An Elusive Roebuck

Luciferianism and Paganism in Robert Cochrane’s Witchcraft

Ethan Doyle White

The English occultist Robert Cochrane (1931–1966) has remained an enigmatic figure ever since his death under mysterious circumstances almost fifty years ago. The Magister of a coven known as the Clan of Tubal Cain, Cochrane was a co-founder of Cochranian Witchcraft and a vocal critic of Gerald Gardner (1884–1964) and mainstream elements of the Wiccan movement. Cochrane’s legacy is today evident in a variety of contemporary magico-religious groups, including the rejuvenated Clan, the 1734 tradition and the wider “Traditional Witchcraft” current of Western esotericism. Recent academic thought has maintained that Cochrane’s tradition was a form of contemporary Paganism akin to that of Gardner, although this has not gone unchallenged; in recent years, Cochrane’s successor Shani Oates (1959–) has argued that Cochranianism is not a tradition of the Pagan Craft, but should instead be understood as a Luciferian and Gnostic spiritual path quite distinct from contemporary Paganism. In this article, the author endeavours to explore this complicated issue, using both historical textual sources and information obtained from oral histories.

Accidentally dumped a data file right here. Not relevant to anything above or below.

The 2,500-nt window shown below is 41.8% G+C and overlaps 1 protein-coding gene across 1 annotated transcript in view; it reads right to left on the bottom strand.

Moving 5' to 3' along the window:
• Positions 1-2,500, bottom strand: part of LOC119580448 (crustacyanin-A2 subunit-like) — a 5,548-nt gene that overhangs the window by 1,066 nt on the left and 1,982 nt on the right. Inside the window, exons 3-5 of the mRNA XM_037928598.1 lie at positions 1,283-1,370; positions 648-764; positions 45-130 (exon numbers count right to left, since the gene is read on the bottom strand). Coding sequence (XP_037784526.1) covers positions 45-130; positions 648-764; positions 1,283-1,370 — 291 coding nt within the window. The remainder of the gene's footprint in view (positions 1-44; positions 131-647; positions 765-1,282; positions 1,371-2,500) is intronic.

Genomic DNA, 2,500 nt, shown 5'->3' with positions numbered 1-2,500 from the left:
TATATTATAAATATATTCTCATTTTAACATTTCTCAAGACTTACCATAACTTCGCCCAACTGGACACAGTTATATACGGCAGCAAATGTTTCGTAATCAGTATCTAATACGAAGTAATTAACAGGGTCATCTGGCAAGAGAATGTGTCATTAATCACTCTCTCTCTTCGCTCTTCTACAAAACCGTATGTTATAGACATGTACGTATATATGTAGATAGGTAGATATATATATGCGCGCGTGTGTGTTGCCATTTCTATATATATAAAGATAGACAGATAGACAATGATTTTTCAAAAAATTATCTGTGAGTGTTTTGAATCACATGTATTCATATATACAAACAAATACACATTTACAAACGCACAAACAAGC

Traditional Witchcraft; Robert Cochrane; Luciferianism; Contemporary Paganism; Contemporary Witchcraft